South Africa’s data upside surprises

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By Cees Bruggemans, Chief Economist of FNB.

It is quite remarkable how one becomes used to instant Twitter distribution. When the service is then yanked away and one has to go back to old-fashioned email it feels like slow coach indeed.

This is what I have been burning to say these past 24 hours or so:

“Car sales strong, cement output rising, construction activity up, stock market resilient, manufacturing a jumping jack-in-the-box. Not all bad”

Car sales surprised in September by remaining a good deal stronger than expected.

Cement output for August was 12.7% up year-on-year, if with one extra trading day. Even so, trading day output is clearly rising.

The FNB/BER construction confidence survey for 3Q2011 may have shown 4-out-of-5 contractors still dissatisfied, considering present business conditions unsatisfactory, but their responses regarding activity, tendering, demand, adequacy of building material all suggested a rise in activity to be underway in recent quarters, with more optimism expressed about 4Q2011.

The surprise today was manufacturing, after falling 6% y/y in July now rising by nearly 6% in August.

The good news wasn’t in iron and steel (still a very bad -18% y/y on account of steel mills out of action or global demand being supplied from elsewhere).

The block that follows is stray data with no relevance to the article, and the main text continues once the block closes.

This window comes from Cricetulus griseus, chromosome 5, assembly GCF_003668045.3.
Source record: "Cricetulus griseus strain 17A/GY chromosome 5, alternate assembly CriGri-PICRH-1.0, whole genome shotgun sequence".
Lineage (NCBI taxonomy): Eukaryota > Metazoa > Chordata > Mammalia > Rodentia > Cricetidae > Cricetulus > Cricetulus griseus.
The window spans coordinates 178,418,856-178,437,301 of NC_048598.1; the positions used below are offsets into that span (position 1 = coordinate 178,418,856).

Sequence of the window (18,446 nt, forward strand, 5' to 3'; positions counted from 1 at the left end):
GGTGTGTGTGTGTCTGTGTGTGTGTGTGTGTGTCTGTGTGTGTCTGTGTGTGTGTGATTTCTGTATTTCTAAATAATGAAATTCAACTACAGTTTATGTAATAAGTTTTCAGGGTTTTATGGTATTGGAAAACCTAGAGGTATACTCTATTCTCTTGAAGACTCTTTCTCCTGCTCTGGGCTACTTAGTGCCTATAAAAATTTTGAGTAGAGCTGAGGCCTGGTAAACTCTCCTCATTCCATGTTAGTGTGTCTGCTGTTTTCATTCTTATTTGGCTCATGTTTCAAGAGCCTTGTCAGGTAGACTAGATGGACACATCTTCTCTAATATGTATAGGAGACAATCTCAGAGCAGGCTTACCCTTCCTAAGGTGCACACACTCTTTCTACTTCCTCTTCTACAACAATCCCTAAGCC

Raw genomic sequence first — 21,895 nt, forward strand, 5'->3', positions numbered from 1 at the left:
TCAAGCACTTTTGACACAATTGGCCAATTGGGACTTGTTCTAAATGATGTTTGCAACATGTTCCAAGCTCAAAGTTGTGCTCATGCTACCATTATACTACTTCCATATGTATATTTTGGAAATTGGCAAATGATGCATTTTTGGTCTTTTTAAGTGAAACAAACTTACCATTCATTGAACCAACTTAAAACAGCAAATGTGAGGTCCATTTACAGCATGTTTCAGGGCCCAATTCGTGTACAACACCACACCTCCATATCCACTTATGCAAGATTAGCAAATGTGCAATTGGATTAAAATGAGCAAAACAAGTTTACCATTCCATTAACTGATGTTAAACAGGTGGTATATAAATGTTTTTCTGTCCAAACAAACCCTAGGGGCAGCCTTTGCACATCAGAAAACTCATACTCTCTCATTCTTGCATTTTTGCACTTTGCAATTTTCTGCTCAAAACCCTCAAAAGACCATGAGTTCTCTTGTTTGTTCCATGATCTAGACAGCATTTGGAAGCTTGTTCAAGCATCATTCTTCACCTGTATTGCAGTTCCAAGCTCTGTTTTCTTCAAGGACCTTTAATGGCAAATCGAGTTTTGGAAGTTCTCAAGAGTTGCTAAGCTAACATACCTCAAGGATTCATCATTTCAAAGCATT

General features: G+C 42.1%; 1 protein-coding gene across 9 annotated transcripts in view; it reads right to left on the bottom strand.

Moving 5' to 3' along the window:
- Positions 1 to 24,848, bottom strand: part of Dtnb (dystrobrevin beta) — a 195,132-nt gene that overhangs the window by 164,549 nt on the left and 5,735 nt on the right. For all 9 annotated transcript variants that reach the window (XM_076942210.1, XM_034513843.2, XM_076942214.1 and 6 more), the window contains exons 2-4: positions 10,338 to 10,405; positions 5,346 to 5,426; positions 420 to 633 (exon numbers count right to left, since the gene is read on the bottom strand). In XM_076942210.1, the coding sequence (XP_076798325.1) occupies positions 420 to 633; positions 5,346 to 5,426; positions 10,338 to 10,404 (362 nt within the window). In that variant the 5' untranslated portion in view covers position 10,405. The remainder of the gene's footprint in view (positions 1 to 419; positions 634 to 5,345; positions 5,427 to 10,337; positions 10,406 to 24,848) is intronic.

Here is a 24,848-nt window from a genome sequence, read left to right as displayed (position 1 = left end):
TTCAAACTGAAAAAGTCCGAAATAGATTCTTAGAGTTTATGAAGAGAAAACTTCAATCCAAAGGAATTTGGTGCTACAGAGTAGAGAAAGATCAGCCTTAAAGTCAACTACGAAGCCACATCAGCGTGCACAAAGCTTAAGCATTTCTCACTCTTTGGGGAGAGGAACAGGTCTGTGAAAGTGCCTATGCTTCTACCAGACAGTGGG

Neither was it in petrochemical refining, still -13% y/y. Paper products -12%. And of course textiles -10%.

But motor industry output did +41%, communication equipment +19%, non-ferrous metals +17%, beverages +15%, rubber products +12%, household appliances +12%, furniture +11%, meat 8%.

Despite a very bad winter, the spring started on a high note, with upward potential from a re-established, more normal base.

Meanwhile SARB Governor Marcus spoke in Parliament, mentioning the absence of a credit bubble, and the lack of demand being a huge concern.

If the EU crisis heat were to moderate, and our inflation were to be seen as mostly target-bound, the slow global growth and our own sub par growth performance might still see rate cuts. First opportunity in November, with the first increase of any new rising rate cycle likely only very late in coming (would that be in 2013?).

Meanwhile, overseas markets like the recent US data. Also the EU noises about bank recapping and the likely addressing of the sovereign debt issue, allowing risk to be switched back on.

Instead of testing 8.50:$, the Rand was today back below 7.80:$ once again.

August and September proved distraught times. Now for the last quarter of 2011. Could it turn out better than expected?

Source: Cees Bruggemans, FNB, October 12, 2011.

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